These plot shifts come hard and fast, causing a kind of readerly whiplash as the case is persistently rethought by Betty, Seth, and their small handful of (male) co-workers, including a macho homicide detective who believes Betty and her narco crew are intruding on his turf. As in any good police procedural, the day-to-day details of team camaraderie and inter-agency rivalry are effectively conveyed, with Betty holding her own in the face of largely covert but occasionally blatant acts of misogyny and harassment. One detective, “a scrawny, barely-made-it-through-community-college type, likes putting a sexual spin on everything, typical cop bustah-balls humor. But he seems to take special glee in skating on the edge of protocol with me.” Luckily, Seth is a real mensch, always supportive and in no way threatened by her gender or sexuality; indeed, he and Betty make an appealing duo, swapping stories of their romantic travails in a way that borders on the flirtatious. Their jocular, buddy-movie banter gives the story some spice, which the reader misses once events, halfway through, conspire to separate them.

Without giving too much away, I have to admit that I found the second half of the novel, with its abrupt switch of adversary from drug dealers to religious maniacs, both unsatisfying and overdone. While the tale remains readable throughout, due largely to the unflagging energy of Betty’s shrewd, irascible voice, the plot rapidly devolves into a strained, at times cartoonish clash of worldviews, loading too much thematic baggage onto what was a proficient exercise in Southern-fried noir. Moreover, we are reminded, once too often, of Betty’s plucky resilience, her ability to take a punch and come up fighting: over the course of several chapters, she is drugged, beaten, hobbled, and otherwise brutalized, and the cumulative effect is exhausting. Yes, hardboiled male sleuths are often similarly tested, subjected to trials designed to break their wills, but a cliché is a cliché regardless.

One wonders, after the gauntlet she is compelled to endure, how Betty will manage to survive a long series. The Dime has a very high body count, with two of her co-workers dead by the end and two others sidelined with injuries. I for one hope that Kent ratchets down the stakes in subsequent volumes, allowing Betty’s cases to develop their own quirky logic without feeling the need to personalize them, to make the focus all about our heroine’s gritty ability to absorb punishment. That said, The Dime concludes with one of the cult masterminds still on the lam, and with loose ends suggesting that the group has penetrated the Dallas police force, so it’s entirely possible the next novel will simply take up where this one leaves off. If that’s the case, readers should certainly enjoy watching Betty’s relationship with her two partners — personal and professional — develop further, and attending to her hip, impertinent narration should definitely have its pleasures. But I fear the whole enterprise may be in danger of burning itself out prematurely, overwhelmed by the sheer adrenalized pace.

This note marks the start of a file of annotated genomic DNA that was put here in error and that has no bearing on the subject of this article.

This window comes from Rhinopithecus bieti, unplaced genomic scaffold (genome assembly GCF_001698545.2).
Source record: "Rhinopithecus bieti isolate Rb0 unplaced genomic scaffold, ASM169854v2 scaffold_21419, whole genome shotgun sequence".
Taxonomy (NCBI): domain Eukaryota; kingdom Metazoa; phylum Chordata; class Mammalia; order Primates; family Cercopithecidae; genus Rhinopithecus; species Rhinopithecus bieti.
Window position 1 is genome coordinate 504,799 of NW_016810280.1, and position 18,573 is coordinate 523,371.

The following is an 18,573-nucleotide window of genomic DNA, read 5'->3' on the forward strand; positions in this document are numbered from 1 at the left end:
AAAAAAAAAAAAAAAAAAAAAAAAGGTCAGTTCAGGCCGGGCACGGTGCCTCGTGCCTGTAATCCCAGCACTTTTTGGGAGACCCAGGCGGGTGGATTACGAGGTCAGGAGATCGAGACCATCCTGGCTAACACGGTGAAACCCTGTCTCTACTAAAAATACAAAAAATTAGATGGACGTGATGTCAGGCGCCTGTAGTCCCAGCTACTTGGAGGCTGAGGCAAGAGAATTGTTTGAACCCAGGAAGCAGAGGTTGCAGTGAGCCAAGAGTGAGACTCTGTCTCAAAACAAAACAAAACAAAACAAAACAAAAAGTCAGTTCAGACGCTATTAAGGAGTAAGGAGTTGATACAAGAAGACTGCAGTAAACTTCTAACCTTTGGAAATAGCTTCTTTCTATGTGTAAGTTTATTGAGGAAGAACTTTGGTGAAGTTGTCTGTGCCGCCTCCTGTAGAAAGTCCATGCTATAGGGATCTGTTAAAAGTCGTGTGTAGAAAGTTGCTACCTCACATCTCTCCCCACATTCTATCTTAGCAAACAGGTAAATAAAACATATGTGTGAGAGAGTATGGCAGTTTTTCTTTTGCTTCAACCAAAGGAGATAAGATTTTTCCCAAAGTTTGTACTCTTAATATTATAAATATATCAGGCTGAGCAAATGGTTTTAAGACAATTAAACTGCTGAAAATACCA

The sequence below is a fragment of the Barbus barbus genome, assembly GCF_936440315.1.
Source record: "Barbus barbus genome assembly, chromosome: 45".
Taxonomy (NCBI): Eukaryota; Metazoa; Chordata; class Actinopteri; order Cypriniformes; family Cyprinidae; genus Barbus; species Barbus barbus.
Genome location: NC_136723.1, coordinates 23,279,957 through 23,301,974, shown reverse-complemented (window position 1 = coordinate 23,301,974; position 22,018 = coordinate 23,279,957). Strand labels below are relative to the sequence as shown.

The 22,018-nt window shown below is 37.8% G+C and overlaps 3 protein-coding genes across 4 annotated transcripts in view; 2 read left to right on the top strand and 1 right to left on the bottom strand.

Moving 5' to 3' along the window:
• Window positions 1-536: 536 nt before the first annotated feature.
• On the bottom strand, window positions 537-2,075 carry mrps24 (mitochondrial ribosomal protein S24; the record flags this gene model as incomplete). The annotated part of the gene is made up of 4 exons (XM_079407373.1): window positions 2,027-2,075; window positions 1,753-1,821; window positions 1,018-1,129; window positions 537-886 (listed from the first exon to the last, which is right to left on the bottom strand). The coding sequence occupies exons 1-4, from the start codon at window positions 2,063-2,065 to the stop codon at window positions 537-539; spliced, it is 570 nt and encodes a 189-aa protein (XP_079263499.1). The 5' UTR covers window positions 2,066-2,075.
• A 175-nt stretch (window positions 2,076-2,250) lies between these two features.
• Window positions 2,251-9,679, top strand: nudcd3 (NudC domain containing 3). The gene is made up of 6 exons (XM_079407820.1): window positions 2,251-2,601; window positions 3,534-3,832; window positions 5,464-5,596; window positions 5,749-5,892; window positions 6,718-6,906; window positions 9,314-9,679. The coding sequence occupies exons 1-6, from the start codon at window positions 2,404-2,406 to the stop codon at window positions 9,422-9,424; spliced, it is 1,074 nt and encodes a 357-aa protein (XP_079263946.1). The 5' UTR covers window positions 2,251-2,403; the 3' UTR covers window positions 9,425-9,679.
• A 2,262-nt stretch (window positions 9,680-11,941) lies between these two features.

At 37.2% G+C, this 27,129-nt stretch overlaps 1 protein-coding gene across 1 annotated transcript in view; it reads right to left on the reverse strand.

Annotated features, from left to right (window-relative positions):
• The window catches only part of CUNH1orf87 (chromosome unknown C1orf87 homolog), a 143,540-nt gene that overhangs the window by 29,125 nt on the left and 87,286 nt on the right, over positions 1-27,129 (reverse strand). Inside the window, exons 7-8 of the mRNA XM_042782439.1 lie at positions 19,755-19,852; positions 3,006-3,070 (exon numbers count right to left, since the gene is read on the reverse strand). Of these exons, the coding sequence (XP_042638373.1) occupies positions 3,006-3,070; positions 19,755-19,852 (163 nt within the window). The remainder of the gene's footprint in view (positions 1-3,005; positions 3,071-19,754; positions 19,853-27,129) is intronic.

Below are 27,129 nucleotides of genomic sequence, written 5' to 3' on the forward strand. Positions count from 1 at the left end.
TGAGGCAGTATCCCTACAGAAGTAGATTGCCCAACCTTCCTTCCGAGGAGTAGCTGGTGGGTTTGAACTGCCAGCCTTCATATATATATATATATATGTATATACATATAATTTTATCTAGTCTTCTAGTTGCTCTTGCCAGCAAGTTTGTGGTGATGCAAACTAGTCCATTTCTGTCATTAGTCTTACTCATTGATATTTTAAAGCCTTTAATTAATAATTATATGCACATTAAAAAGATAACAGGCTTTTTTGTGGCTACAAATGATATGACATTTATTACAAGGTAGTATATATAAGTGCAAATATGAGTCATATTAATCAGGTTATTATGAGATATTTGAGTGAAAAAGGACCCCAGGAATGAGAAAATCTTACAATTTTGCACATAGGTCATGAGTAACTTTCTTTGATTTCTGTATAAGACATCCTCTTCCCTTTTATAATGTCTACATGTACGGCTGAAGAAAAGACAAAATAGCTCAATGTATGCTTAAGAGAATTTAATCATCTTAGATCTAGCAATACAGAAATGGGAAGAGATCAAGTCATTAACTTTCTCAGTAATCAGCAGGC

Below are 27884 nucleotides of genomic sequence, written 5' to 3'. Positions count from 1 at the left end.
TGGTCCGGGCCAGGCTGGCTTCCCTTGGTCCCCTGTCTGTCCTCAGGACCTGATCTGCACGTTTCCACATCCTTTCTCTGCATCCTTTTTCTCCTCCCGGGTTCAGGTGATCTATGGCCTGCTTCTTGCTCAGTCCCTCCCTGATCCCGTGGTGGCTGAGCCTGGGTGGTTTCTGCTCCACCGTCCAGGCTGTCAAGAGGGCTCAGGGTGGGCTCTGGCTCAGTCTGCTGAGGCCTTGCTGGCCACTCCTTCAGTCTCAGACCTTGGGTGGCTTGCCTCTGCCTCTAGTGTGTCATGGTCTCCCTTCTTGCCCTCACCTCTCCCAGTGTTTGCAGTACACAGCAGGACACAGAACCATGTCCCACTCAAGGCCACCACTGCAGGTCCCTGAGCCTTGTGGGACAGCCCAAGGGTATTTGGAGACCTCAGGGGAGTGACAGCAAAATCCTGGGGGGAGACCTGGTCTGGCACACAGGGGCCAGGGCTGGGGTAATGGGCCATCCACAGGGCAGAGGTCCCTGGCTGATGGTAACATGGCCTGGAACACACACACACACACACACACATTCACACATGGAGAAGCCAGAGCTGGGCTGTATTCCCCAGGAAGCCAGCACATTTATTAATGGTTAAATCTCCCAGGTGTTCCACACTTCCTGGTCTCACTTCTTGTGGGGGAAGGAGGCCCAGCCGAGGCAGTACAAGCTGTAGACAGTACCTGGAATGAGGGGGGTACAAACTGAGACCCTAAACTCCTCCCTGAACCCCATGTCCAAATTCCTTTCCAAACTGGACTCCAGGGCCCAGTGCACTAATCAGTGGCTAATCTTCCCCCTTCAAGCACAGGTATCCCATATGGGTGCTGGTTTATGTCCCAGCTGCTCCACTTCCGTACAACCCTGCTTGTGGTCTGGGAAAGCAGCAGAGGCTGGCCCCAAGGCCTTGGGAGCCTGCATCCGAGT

And that would be a shame, because Kent has shown herself to be both an effective storyteller and an acute social observer, with a sharp eye for Texas-sized absurdities — my favorite being an improbable standoff between a handful of the cartel’s gunmen, armed with automatic weapons, and a ragtag band of Civil War reenactors, outfitted with muskets and bayonets. I hope this series manages to evoke more such memorable moments without always feeling the need to trot out Big Issues like religious zealotry. Just following Betty through her day-to-day grind ought to provide Kent with endless opportunities to comment on the subtle effects of homophobia and sexism; it really isn’t necessary to summon up a pack of Old Testament monsters to do that.

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Rob Latham is an editor-at-large for LARB. His new book, Science Fiction Criticism: An Anthology of Essential Writings, was published last month by Bloomsbury Academic Press.